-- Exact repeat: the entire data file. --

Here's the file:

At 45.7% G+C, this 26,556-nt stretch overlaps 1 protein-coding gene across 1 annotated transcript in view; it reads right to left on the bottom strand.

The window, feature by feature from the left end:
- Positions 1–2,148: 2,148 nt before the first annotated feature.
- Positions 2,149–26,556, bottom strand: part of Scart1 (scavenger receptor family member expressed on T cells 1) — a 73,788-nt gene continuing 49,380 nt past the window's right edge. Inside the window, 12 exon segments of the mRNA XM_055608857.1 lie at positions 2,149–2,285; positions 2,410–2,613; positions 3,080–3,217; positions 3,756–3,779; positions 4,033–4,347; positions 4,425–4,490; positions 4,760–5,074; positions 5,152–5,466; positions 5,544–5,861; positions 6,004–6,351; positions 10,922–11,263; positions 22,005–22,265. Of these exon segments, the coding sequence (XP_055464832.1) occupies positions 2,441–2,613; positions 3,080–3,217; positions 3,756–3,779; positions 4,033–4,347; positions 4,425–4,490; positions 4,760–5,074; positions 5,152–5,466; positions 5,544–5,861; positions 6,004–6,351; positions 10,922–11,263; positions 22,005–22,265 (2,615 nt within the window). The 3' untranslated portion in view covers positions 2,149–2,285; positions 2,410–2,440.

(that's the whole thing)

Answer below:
At 45.7% G+C, this 26,556-nt stretch overlaps 1 protein-coding gene across 1 annotated transcript in view; it reads right to left on the bottom strand.

The window, feature by feature from the left end:
- Positions 1–2,148: 2,148 nt before the first annotated feature.
- Positions 2,149–26,556, bottom strand: part of Scart1 (scavenger receptor family member expressed on T cells 1) — a 73,788-nt gene continuing 49,380 nt past the window's right edge. Inside the window, 12 exon segments of the mRNA XM_055608857.1 lie at positions 2,149–2,285; positions 2,410–2,613; positions 3,080–3,217; positions 3,756–3,779; positions 4,033–4,347; positions 4,425–4,490; positions 4,760–5,074; positions 5,152–5,466; positions 5,544–5,861; positions 6,004–6,351; positions 10,922–11,263; positions 22,005–22,265. Of these exon segments, the coding sequence (XP_055464832.1) occupies positions 2,441–2,613; positions 3,080–3,217; positions 3,756–3,779; positions 4,033–4,347; positions 4,425–4,490; positions 4,760–5,074; positions 5,152–5,466; positions 5,544–5,861; positions 6,004–6,351; positions 10,922–11,263; positions 22,005–22,265 (2,615 nt within the window). The 3' untranslated portion in view covers positions 2,149–2,285; positions 2,410–2,440.